Food, wine, travel, music
Rias Baixas is a fascinating area to visit. In the north west of Spain, part of Galicia with some Atlantic coastline, there are terrific places to stay, great land and seascapes and vineyards worth visiting, or least seeking out their wines while there. As train and bus services are not comprehensive, you need a car to get around. This allows some pottering in the deep valleys of the rias, estuaries which run many kilometres inland and have deep gorges lined by lush vegetation provided by the contrast of rain and an average of over 2,000 hours of sun in the year (Ireland gets something over 1,400, though not this year I expect!). The area is exposed to Atlantic weather patterns so there is no guarantee of heat. The June week of my visit wasn’t wet, but very windy. Bring a raincoat in all seasons.
The best and most interesting accommodation to be found is in the state-run converted monasteries, convents, palaces, castles, fortresses and manor houses known as Paradores. Their offerings are variable and costs vary too, especially from season to season. Food in the area is superb, centred on fresh fish and a wonderful variety of tapas using local vegetables, fish and meats.
Santo Estevo parador
This unique 10th century converted Benedictine monastery on the side of the hills dipping into the Miño and Sil Rivers was our favourite of the trip. Some rooms have river views, others border the three glazed gothic cloisters which surround a pretty courtyard with a fountain. There is a spa and gardens for quiet moments. It was almost disappointing not to hear Gregorian chant, or see monks sailing by in flowing habits. There is a sense of peace here, so it’s not a place for noisy children or anyone looking for action.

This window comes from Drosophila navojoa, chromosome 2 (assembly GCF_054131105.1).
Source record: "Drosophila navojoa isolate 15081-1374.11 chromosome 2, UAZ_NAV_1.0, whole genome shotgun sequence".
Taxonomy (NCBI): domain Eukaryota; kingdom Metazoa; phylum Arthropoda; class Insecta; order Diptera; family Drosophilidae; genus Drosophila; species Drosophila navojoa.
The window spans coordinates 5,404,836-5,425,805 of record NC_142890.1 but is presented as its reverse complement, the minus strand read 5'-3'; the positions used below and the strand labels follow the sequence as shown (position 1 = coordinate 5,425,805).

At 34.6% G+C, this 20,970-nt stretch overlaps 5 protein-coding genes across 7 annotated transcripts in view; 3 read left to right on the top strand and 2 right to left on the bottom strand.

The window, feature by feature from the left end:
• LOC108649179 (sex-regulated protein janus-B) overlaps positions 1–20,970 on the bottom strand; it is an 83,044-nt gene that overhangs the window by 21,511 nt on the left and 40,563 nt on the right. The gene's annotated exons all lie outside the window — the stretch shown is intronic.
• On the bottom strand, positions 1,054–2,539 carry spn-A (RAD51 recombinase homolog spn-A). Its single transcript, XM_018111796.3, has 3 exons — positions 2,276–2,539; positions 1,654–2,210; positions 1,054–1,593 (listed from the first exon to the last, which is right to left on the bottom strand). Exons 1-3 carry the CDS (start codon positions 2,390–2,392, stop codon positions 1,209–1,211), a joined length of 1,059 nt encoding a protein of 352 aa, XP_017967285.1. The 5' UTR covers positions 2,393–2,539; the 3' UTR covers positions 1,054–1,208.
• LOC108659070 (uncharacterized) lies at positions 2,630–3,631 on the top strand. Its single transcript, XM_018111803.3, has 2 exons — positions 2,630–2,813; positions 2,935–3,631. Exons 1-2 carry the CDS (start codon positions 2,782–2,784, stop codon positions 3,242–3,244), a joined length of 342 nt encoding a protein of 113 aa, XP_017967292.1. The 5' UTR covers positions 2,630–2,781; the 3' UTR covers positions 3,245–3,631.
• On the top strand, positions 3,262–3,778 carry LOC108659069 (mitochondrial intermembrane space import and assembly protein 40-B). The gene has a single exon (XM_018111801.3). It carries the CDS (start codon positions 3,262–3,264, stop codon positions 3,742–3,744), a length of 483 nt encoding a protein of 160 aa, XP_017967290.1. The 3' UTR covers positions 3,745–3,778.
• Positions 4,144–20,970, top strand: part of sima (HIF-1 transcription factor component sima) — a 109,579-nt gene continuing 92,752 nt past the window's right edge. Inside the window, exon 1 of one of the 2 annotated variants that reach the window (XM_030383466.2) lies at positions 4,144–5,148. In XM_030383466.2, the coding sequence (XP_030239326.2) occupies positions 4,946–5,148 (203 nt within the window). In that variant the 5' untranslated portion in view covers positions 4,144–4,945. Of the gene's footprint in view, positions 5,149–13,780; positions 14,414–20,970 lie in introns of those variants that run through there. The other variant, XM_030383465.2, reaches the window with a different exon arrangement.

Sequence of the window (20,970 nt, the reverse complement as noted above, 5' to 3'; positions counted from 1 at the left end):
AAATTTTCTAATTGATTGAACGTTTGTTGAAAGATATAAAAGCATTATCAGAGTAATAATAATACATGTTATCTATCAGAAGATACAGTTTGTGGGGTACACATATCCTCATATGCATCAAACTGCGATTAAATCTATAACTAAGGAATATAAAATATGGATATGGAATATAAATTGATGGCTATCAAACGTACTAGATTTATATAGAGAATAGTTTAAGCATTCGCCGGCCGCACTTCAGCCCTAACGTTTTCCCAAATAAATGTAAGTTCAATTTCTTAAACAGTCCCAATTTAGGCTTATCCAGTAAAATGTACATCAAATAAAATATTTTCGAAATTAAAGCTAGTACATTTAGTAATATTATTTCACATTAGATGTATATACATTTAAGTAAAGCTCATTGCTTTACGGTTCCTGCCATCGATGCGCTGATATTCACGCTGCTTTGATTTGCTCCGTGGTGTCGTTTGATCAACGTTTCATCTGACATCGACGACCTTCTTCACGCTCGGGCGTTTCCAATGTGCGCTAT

Modern finishes work well and help to soften the austerity of the past. It’s a cool building, so bring a cardi. Good service is not over the top, but genuine, and there is that slightly monastic feel of nothing wasted (no takeaway toiletries) in decent sized bathrooms.
Good food (roast kid is a speciality) has imaginative touches, yet holds on to a good basic use of local, seasonal ingredients. All of this makes the journey to this inner part of the region worthwhile. Which is just as well as there isn’t much nearby. Ourense is the closest city and can be difficult to navigate. Tiny hillside vineyards are steep and treacherous, the roads narrow all the way.
Take a catamaran launch along the river, through a deep gorge flanked by dramatic dark green, lush vegetation. It’s easy to overlook the turning so listen carefully to directions of how to get to the jetty. We took three and half hours to do a ten minute journey. The ferry needs to be booked in advance and doesn’t run every day, though I expect someone would take you out if you booked well in advance. The hotel will do that for you.